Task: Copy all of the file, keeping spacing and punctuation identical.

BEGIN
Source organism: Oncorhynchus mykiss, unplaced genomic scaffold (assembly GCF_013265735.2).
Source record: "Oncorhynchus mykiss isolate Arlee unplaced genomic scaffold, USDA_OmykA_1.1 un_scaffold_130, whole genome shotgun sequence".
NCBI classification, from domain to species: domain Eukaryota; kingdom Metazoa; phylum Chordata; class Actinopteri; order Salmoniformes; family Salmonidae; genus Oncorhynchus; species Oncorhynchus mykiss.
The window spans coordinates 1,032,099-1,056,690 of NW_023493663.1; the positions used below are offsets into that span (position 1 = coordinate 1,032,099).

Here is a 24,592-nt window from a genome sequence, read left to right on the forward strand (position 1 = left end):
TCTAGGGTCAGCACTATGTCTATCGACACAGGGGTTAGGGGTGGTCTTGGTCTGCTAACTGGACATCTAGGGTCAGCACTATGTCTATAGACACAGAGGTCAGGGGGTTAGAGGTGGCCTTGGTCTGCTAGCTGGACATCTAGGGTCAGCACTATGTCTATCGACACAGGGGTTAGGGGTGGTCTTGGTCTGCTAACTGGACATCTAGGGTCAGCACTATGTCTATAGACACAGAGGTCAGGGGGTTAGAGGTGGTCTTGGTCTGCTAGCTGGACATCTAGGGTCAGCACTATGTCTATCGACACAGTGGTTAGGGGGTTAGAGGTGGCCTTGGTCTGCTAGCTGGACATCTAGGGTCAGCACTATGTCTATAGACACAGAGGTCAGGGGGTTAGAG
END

Source organism: Oncorhynchus mykiss, unplaced genomic scaffold (assembly GCF_013265735.2).
Source record: "Oncorhynchus mykiss isolate Arlee unplaced genomic scaffold, USDA_OmykA_1.1 un_scaffold_130, whole genome shotgun sequence".
NCBI classification, from domain to species: domain Eukaryota; kingdom Metazoa; phylum Chordata; class Actinopteri; order Salmoniformes; family Salmonidae; genus Oncorhynchus; species Oncorhynchus mykiss.
The window spans coordinates 1,032,099-1,056,690 of NW_023493663.1; the positions used below are offsets into that span (position 1 = coordinate 1,032,099).

Here is a 24,592-nt window from a genome sequence, read left to right on the forward strand (position 1 = left end):
TCTAGGGTCAGCACTATGTCTATCGACACAGGGGTTAGGGGTGGTCTTGGTCTGCTAACTGGACATCTAGGGTCAGCACTATGTCTATAGACACAGAGGTCAGGGGGTTAGAGGTGGCCTTGGTCTGCTAGCTGGACATCTAGGGTCAGCACTATGTCTATCGACACAGGGGTTAGGGGTGGTCTTGGTCTGCTAACTGGACATCTAGGGTCAGCACTATGTCTATAGACACAGAGGTCAGGGGGTTAGAGGTGGTCTTGGTCTGCTAGCTGGACATCTAGGGTCAGCACTATGTCTATCGACACAGTGGTTAGGGGGTTAGAGGTGGCCTTGGTCTGCTAGCTGGACATCTAGGGTCAGCACTATGTCTATAGACACAGAGGTCAGGGGGTTAGAG